In a unique storytelling manner, Gigi Levangie Grazer introduces us to Perry: a latina teen from a single parent home who is both smarter than, yet poorer than her classmates. A scholarship student, she is earning extra money tutoring those in her classes, while she sets her sights on the exclusive Bennington School, where she hopes to further her education and become a writer. To that end, Perry is using examples from the students she tutors to explain life in terms of the seven deadly sins: Lust, Wrath, Gluttony, Greed, Sloth, Envy, and Pride.
Each story is cleverly drawn, providing a voice for Perry as her fourteen year old self: from funny to unexpectedly insightful, this is a young woman who has honed her skills of observation, and thought carefully on her conclusions. Perry is better developed with a sense of who she is from the inclusion of these stories, and nicely enhanced with the carefully cultivated relationship with her mother that the author has highlighted. In fact, second only to the admiration of Perry is the solid and thoughtful character of Yelena, and her obvious attention to parenting and developing life skills in her daughter.
So often, stories told from the point of view of a teenager are fraught with angst and self-delusion or deprecation: there is none of that here. Perry has a plan, a steady path that she is working to implement that plan, and goals to achieve once she gets there. When combined with the unique perspective on the “sins”, and finding her way to utilize that what she has observed and apply it to her own life is both magical and well-formulated. Not at all what I was expecting when I read this book, I found it to be clever and witty, with a solid sense of presenting a real single-parent family that is surviving and thriving despite the odds.Author: Gigi Levangie Grazer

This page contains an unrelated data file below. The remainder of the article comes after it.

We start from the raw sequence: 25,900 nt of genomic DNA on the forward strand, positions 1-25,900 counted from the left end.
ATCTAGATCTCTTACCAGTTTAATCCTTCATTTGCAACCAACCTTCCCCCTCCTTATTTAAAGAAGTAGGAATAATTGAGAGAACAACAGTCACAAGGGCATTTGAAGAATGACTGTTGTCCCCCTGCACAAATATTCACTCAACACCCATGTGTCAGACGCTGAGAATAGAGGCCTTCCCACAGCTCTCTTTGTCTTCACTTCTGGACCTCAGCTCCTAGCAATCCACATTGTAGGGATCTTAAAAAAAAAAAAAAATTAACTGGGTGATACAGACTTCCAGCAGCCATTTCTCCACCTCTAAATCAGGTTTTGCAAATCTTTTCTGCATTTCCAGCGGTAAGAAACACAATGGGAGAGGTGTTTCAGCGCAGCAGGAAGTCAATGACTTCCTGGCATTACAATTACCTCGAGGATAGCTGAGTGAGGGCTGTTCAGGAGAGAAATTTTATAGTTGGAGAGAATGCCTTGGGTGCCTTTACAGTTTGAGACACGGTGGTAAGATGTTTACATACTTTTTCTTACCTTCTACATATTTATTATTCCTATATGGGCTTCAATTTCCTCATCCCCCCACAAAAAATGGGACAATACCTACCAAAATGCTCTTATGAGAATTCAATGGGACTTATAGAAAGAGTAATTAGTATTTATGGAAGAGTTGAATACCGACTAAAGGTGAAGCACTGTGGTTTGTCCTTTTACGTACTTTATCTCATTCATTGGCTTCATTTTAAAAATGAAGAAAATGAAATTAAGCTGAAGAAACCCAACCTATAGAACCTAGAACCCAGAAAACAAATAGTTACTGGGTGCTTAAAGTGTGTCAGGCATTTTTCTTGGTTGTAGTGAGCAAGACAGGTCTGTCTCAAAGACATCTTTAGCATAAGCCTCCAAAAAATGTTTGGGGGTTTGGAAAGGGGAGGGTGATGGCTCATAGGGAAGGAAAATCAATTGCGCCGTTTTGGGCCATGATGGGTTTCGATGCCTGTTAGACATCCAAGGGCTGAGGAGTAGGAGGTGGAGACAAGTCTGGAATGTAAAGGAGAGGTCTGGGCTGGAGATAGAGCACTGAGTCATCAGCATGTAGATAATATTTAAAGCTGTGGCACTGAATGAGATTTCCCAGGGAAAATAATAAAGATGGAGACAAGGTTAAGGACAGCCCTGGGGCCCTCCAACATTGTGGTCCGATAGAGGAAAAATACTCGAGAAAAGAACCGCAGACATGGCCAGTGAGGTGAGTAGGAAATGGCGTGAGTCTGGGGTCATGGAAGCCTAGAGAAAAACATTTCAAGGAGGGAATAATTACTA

Genre: Literary Fiction
Published by: Blue Rider Press
Source: Penguin First To Read
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New York Times bestselling author Gigi Levangie Grazer returns withSeven Deadlies, a witty and wildly different novel set amid the sinful reaches of Beverly Hills, narrated by a captivating, gimlet-eyed Mexican-American heroine.
Perry Gonzalez is not like the other kids in her Beverly Hills high school—a full-blooded Latina on a scholarship, living in a tiny apartment with her mother, she doesn’t have much in common with the spoiled, privileged kids who are chauffeured to school every morning. But Perry is a budding young writer with her sights set on Bennington—and her seven deadly stories are her ticket to the Ivory Tower. To pay her way, Perry’s been babysitting (correction: teenage-sitting) and tutoring the neighborhood kids, and she has seen the dark side of adolescence: lust for the “Judas Brothers” that leads to electrocution at a private birthday party concert; wrath that inspires new and perverse family bonds; and greed, in a young Bernie Madoff acolyte who conceives of a copycat Ponzi scheme involving his own grandmother.
A copy of this title was provided via Penguin First To Read for purpose of honest review. I was not compensated for this review: all conclusions are my own responsibility.